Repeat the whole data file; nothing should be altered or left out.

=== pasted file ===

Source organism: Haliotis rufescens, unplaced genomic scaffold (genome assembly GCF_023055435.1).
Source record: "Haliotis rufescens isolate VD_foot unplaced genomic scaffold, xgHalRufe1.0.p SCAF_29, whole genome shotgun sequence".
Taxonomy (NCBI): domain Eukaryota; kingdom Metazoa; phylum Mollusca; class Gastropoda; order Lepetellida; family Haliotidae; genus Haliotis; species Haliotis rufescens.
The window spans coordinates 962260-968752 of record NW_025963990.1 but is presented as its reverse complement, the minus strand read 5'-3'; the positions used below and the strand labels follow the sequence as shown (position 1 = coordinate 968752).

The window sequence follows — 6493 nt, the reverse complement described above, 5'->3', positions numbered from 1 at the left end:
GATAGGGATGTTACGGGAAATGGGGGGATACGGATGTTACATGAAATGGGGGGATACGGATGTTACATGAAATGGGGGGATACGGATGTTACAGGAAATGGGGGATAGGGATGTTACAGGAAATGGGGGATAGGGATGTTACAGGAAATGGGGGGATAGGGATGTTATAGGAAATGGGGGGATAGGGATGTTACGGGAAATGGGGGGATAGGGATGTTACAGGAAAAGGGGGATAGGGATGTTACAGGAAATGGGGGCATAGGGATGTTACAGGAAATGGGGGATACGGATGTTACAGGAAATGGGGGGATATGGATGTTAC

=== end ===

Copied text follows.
Source organism: Haliotis rufescens, unplaced genomic scaffold (genome assembly GCF_023055435.1).
Source record: "Haliotis rufescens isolate VD_foot unplaced genomic scaffold, xgHalRufe1.0.p SCAF_29, whole genome shotgun sequence".
Taxonomy (NCBI): domain Eukaryota; kingdom Metazoa; phylum Mollusca; class Gastropoda; order Lepetellida; family Haliotidae; genus Haliotis; species Haliotis rufescens.
The window spans coordinates 962260-968752 of record NW_025963990.1 but is presented as its reverse complement, the minus strand read 5'-3'; the positions used below and the strand labels follow the sequence as shown (position 1 = coordinate 968752).

The window sequence follows — 6493 nt, the reverse complement described above, 5'->3', positions numbered from 1 at the left end:
GATAGGGATGTTACGGGAAATGGGGGGATACGGATGTTACATGAAATGGGGGGATACGGATGTTACATGAAATGGGGGGATACGGATGTTACAGGAAATGGGGGATAGGGATGTTACAGGAAATGGGGGATAGGGATGTTACAGGAAATGGGGGGATAGGGATGTTATAGGAAATGGGGGGATAGGGATGTTACGGGAAATGGGGGGATAGGGATGTTACAGGAAAAGGGGGATAGGGATGTTACAGGAAATGGGGGCATAGGGATGTTACAGGAAATGGGGGATACGGATGTTACAGGAAATGGGGGGATATGGATGTTAC